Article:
Maybe you’ve picked up on the latest organizing “craze”? OK, it’s probably the only craze there has ever been about organizing. It’s so popular right now that I waited months for the book at the library. Yes, The Life-changing Magic of Tidying Up by Marie Kondo has a wait list at the library. Her followers have dubbed it the KonMari Method, and you can find tons of pictures, blog posts, Pinterest pins, and the like all about people’s experiences.
So what’s the big deal? Kondo endorses a method that encourages you to think deeply about every item in your home. By only keeping the things that “bring you joy” you will be moved to care for the items and put them in their places. Also, since you got rid of all of the stuff that doesn’t bring you joy, there should be a lot of empty space to put things, making it easy to keep your home tidy. She starts with the least emotionally charged stuff (clothing), and goes through to the hardest to part with (photos and mementos).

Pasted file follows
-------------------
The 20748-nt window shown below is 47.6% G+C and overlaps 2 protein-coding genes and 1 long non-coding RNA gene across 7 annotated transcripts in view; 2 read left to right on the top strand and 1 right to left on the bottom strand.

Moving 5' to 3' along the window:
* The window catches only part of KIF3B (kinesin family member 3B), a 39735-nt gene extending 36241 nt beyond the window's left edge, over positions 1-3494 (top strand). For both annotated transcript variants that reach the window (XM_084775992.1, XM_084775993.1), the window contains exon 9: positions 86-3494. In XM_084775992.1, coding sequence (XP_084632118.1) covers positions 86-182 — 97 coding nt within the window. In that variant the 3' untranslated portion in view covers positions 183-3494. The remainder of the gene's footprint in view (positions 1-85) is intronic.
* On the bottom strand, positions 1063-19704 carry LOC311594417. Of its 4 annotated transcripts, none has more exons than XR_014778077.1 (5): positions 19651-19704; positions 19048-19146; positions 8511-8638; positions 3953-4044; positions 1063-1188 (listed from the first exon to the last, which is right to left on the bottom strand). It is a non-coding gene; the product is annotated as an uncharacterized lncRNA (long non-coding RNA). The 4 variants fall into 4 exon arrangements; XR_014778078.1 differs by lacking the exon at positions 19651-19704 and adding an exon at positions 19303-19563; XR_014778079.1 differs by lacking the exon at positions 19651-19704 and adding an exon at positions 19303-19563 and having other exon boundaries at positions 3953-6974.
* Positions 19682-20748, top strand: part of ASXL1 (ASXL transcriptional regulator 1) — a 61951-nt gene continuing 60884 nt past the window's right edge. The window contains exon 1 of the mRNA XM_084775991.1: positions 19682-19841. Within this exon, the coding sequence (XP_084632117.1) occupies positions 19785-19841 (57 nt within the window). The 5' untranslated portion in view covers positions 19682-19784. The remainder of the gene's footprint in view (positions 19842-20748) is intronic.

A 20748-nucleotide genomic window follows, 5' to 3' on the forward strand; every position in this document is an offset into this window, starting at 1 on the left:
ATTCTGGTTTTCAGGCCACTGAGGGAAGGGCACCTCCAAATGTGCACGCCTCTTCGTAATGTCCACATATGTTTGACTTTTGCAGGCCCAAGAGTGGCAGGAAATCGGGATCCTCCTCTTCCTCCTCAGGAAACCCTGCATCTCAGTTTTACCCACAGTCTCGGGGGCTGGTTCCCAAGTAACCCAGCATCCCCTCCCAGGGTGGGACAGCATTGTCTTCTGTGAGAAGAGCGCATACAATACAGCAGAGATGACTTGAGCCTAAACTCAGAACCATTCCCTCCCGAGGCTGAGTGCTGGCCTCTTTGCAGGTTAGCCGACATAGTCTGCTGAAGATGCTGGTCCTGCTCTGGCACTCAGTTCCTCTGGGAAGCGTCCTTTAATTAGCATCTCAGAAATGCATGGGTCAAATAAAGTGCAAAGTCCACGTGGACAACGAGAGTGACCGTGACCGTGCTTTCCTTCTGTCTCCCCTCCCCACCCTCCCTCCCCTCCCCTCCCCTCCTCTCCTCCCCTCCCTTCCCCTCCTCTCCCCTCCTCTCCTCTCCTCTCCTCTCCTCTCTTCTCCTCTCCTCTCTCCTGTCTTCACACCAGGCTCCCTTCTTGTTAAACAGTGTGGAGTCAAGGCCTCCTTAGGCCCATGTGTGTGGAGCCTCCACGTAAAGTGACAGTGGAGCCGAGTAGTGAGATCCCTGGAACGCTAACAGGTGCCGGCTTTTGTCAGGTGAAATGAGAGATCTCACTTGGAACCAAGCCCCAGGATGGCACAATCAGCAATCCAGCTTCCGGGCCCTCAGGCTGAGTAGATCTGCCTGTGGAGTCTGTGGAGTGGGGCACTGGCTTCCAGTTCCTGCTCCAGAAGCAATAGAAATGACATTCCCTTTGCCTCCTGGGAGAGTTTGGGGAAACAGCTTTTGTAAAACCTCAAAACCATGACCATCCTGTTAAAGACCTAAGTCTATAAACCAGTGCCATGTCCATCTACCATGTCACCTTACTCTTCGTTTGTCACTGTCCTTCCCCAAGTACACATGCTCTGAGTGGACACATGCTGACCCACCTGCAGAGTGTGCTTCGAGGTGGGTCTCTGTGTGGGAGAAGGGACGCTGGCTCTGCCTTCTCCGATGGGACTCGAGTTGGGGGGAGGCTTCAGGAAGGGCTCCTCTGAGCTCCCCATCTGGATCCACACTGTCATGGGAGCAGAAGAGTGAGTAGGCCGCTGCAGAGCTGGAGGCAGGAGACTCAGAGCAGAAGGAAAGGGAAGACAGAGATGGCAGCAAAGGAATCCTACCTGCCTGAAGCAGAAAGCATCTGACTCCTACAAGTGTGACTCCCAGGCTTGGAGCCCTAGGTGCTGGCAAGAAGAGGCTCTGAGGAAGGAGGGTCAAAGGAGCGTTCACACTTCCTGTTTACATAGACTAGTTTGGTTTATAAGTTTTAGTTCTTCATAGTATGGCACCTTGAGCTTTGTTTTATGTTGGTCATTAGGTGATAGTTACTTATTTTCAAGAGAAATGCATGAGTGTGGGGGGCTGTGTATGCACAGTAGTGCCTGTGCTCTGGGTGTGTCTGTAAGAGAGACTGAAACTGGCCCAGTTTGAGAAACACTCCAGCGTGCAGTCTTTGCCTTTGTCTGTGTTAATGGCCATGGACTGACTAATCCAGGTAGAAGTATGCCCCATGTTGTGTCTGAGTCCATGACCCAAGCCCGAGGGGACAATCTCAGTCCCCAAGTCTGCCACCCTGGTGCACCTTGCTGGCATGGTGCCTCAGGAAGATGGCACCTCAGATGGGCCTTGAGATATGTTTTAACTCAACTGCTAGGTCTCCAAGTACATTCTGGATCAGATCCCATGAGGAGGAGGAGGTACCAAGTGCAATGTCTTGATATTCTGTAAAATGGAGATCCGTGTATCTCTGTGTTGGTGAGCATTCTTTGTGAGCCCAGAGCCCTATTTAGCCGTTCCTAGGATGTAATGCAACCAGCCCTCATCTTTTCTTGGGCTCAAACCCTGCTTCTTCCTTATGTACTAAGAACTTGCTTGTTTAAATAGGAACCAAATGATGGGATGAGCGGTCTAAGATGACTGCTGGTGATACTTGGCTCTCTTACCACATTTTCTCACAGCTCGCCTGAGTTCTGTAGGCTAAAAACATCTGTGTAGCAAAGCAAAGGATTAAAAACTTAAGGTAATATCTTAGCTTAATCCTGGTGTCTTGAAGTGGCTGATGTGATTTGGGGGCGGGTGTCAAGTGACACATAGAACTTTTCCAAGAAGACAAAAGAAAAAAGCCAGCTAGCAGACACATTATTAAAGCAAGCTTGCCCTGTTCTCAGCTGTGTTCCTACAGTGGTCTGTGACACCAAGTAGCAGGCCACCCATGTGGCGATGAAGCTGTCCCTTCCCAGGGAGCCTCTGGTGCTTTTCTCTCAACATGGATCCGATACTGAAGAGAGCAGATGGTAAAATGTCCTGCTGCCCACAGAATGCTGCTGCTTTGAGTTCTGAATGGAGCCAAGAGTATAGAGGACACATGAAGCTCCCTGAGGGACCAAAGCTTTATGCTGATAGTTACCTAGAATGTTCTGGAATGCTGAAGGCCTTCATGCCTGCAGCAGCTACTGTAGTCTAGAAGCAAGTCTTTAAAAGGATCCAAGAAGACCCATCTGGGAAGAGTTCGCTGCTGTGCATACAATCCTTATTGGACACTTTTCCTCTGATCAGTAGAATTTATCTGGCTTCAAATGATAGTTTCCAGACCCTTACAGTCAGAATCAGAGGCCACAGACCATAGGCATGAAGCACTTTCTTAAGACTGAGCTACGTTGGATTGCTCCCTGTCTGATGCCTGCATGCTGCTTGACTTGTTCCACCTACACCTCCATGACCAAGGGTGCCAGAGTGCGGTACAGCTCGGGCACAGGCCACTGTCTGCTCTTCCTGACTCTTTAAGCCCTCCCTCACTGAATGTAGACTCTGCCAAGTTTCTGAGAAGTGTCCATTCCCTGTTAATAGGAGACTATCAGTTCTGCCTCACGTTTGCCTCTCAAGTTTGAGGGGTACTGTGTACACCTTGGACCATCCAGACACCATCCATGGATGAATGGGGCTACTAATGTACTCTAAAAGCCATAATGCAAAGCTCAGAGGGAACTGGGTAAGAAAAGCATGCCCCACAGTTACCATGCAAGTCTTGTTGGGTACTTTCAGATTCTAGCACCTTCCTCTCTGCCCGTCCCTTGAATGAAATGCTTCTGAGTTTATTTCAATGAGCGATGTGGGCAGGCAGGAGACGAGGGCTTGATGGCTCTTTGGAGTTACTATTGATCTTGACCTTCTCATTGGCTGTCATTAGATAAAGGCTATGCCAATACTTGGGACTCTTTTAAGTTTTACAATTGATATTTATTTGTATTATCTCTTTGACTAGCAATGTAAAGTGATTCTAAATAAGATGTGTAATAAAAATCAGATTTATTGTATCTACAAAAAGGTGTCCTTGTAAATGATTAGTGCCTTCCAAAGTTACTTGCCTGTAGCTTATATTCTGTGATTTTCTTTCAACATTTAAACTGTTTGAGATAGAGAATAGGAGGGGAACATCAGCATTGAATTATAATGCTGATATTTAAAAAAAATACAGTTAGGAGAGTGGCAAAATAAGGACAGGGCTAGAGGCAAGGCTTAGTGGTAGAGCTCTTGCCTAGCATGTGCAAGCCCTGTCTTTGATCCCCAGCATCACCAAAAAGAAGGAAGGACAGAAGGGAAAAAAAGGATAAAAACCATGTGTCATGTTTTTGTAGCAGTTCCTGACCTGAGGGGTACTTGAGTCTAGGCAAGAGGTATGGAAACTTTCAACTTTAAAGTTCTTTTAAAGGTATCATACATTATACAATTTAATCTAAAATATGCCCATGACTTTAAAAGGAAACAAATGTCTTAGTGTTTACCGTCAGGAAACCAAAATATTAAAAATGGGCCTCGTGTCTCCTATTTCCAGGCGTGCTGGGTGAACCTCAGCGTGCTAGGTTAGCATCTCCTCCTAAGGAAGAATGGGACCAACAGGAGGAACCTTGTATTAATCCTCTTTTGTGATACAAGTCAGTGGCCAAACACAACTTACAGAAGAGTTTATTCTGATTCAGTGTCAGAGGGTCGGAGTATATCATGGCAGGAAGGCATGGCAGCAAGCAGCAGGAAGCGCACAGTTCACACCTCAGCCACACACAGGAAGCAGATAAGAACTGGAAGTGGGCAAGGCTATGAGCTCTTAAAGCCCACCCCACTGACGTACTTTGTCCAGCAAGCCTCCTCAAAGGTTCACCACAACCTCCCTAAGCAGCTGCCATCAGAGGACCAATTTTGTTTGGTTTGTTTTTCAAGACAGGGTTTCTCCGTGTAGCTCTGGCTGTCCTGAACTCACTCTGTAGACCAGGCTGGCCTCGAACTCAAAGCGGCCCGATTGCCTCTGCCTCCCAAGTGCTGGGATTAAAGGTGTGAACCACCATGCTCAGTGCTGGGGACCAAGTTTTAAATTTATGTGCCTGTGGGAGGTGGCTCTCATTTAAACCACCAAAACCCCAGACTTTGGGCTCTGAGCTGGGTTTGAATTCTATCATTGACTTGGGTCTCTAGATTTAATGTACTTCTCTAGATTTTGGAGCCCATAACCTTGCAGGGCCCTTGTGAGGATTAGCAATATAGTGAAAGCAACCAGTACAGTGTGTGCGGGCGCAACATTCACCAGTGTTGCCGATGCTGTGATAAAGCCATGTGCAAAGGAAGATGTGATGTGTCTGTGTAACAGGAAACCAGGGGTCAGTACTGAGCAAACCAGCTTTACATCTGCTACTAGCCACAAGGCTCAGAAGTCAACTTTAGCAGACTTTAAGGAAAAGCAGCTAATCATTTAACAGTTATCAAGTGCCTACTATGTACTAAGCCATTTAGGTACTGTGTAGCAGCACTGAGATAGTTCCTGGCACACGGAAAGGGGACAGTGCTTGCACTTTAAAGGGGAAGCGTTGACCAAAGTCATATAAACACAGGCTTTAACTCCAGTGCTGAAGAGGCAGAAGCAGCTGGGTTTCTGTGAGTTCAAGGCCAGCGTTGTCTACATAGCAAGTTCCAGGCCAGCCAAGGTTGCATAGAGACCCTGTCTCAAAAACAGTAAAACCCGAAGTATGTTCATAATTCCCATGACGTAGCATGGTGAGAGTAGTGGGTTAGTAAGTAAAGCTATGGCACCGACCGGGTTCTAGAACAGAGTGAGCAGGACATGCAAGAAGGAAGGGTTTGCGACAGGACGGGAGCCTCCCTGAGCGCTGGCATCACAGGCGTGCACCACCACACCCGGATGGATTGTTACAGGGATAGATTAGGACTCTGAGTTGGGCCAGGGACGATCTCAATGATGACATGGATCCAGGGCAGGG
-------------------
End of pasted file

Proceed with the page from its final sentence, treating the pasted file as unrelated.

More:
The idea is that you get used to purging items by the time it gets to the hard stuff. You enjoy being free of things that don’t bring you joy so much that you’re ready to get ruthless on those old trophies from rec league basketball.
There are some questionable ideas in there, ranging from “thanking” items–out loud–for their service, to emptying your purse nightly and storing it away in your closet. Honestly, I’m not sure which is crazier! But there are some good tips, as well. Starting with the things you care least about makes sense.
Another good suggestion is to collect every item in a category and sort it all at once. You never just reach in and pull things out that you want to toss–you get EVERYTHING out and then you choose what to keep. It’s a subtle difference, but it makes it just as easy to get rid of something as it is to keep it, because you have to put it back in its home.
There are a lot more details to the book, and I enjoyed the read, but I’ll never be able to truly KonMari my home. For one thing, she advocates not doing this to your family’s things (they should do it themselves–Ha!) I’d be willing to bet that my kids’ stuff makes up the greater part of the clutter in my house. Despite that, it was great to pick up some new tips going into the holiday season, when the house starts to feel like it’s going to burst.
Perhaps you are the next KonMari convert… Just don’t tell anyone if you start talking to your clothes.